Social behavior is often described as altruistic, spiteful, selfish, or mutually beneficial. These terms are appealing, but it has not always been clear how they are defined and what purpose they serve. Here, I show that the distinctions among them arise from the ways in which fitness is partitioned: none can be drawn when the fitness consequences of an action are wholly aggregated, but they manifest clearly when the consequences are partitioned into primary and secondary (neighbourhood) effects. I argue that the primary interaction is the principal source of adaptive design, because (i) it is this interaction that determines the fit of an adaptive and (ii) it is the actor and primary recipients whom an adaptation foremost affects. The categories of social action are thus instrumental to any account of evolved function.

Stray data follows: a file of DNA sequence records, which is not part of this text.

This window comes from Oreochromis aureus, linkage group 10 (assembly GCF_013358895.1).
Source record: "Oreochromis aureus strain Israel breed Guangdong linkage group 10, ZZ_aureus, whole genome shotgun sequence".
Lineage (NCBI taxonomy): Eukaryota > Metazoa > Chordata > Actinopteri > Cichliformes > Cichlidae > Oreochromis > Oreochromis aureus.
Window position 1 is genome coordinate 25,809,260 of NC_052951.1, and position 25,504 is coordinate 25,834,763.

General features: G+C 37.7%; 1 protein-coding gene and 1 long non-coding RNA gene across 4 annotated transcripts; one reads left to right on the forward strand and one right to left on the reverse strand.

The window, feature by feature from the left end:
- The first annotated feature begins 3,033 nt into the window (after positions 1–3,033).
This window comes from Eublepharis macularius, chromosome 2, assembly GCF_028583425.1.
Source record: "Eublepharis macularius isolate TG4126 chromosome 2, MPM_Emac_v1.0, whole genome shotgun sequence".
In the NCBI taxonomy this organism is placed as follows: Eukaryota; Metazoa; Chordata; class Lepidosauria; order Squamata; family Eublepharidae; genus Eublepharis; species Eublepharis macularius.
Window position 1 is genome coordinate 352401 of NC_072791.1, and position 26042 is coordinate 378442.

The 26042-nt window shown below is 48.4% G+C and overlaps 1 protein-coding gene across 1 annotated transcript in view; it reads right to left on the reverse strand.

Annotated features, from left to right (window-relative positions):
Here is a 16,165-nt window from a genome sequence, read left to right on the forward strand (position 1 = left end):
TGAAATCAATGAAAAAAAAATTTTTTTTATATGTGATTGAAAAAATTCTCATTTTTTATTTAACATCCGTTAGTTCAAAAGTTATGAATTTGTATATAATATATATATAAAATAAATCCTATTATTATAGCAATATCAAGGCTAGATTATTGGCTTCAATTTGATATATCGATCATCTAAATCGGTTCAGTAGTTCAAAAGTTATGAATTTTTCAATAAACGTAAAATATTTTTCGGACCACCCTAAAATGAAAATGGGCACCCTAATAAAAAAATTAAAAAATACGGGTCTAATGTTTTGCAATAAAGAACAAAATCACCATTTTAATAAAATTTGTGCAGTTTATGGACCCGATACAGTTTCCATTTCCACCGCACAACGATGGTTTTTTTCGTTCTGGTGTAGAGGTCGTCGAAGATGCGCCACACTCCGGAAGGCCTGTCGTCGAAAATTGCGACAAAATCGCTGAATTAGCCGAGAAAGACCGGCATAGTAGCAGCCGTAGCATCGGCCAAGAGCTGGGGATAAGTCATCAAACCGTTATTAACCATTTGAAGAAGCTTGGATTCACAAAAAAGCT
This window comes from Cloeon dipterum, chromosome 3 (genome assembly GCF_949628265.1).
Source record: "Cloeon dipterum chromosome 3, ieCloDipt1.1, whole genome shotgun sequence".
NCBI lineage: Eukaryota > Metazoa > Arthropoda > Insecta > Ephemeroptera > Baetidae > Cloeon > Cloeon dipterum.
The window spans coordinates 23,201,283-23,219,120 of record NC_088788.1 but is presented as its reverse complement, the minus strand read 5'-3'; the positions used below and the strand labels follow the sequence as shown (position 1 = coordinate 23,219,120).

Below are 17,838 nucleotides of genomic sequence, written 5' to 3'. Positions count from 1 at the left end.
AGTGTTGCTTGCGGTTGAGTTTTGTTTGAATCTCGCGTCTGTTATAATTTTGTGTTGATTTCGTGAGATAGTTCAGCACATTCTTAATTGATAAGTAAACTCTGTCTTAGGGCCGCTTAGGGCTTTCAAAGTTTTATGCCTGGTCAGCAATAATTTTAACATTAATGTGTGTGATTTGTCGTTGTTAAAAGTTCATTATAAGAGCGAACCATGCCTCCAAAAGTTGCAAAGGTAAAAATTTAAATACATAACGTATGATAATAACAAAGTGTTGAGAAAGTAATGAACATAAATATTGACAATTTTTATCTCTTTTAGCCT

Altruism and spite are pervasive, but widely misconstrued, phenomena.
Altruism has positive effects on recipients of the primary interaction and negative effects on the "neighborhood", whereas spite has the opposite effects.
Only the primary interaction determines the fit of an adaptation.
Thus, altruism and spite are best understood as pertaining to the consequences of actions on those primarily, rather than secondarily, involved.
When appreciated properly, these phenomena help us to recognize adaptive design.